By The Old House Web


A field of sunny yellow flowers all facing the sun is a sight often met lining rural roads. There are several reasons for growing sunflowers, as both an attractive addition to a garden and as a cash crop. These flowers provide a showy backdrop as well as tasty seeds, which are excellent winter foods for birds and squirrels as well as for domestic pets such as hamsters and gerbils. The sunflower is botanically classified as Helianthus annus, and belongs to the Compositae family.

There are very few requirements necessary in the growing site when cultivating sunflowers. They will grow in any soil type, from sandy to clay and are very tolerant of very basic (alkaline) soils where other plants don't usually flourish. To asure best growth and seed production, one cup of commercial fertilizer per 50 feet of row is recommended.

Sunflowers may be planted several weeks before the last killing frost, as they are quite resistant to freezing. The optimal date for planting in Central Michigan is between May 1 to May 20. Seeds should be planted 1" deep and watered well if the soil is not moist.

Weeds are a frequent problem during growing, but can be eliminated by mulching with compost, grass clippings or similar material. Mulching also helps to hold in soil moisture and protects soil from erosion. The sunflower's greatest need for water during the three week period of the flower's development, although they are extremely drought resistant. However, if natural rainfall is lacking during this period, supplemental water should be supplied.

Harvesting should occur as soon as the seeds begin to turn brown or the backs of the heads turn yellow. Delay in harvesting could cause loss to birds, unless the heads are covered with nylon mesh. After harvest, the flowers should be placed to finish drying, hanging the heads upside down in a warm, dry place. To prepare the seeds for eating, they should be fully dried. After they are fully dry, they should soak overnight in a strong salt water solution. Then, drain and place on cookie sheet; roast at 200 degrees for 3 hours or until crisp.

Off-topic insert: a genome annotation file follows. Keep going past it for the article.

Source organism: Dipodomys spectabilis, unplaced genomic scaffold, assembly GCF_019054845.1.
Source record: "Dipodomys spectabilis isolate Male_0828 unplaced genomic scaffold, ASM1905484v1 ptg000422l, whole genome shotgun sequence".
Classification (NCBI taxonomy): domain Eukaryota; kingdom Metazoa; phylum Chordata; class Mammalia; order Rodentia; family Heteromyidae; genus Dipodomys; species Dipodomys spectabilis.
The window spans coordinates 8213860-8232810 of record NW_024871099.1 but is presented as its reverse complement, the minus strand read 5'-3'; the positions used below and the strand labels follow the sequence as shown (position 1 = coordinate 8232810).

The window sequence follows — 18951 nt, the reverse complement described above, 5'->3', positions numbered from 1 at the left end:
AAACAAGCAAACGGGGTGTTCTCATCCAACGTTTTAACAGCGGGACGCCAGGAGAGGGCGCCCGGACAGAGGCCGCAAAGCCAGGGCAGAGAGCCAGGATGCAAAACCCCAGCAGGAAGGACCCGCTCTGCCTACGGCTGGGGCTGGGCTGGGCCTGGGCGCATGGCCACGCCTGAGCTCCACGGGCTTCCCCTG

Although a relatively easy flower to cultivate, there are still a few problems faced when growing sunflowers. Empty seeds are sterile seeds arranged in a circle around the flower head, and are due to a late season frost before pollination. Birds are the main pest of sunflowers; early harvesting or covering the heads may help to deter them. Aphids suck plant juices and in large numbers can cause stunting. However, most all-purpose garden insecticides will kill them. Leaf mottle is caused by fungus which lives in the soil and affected plants cannot be cured. Leaf Mottle can sometimes be prevented by planting in another area the next year.

SOURCE: HM-72 L. L. Williams and R. C. Herner Dept. of Hort; MSU

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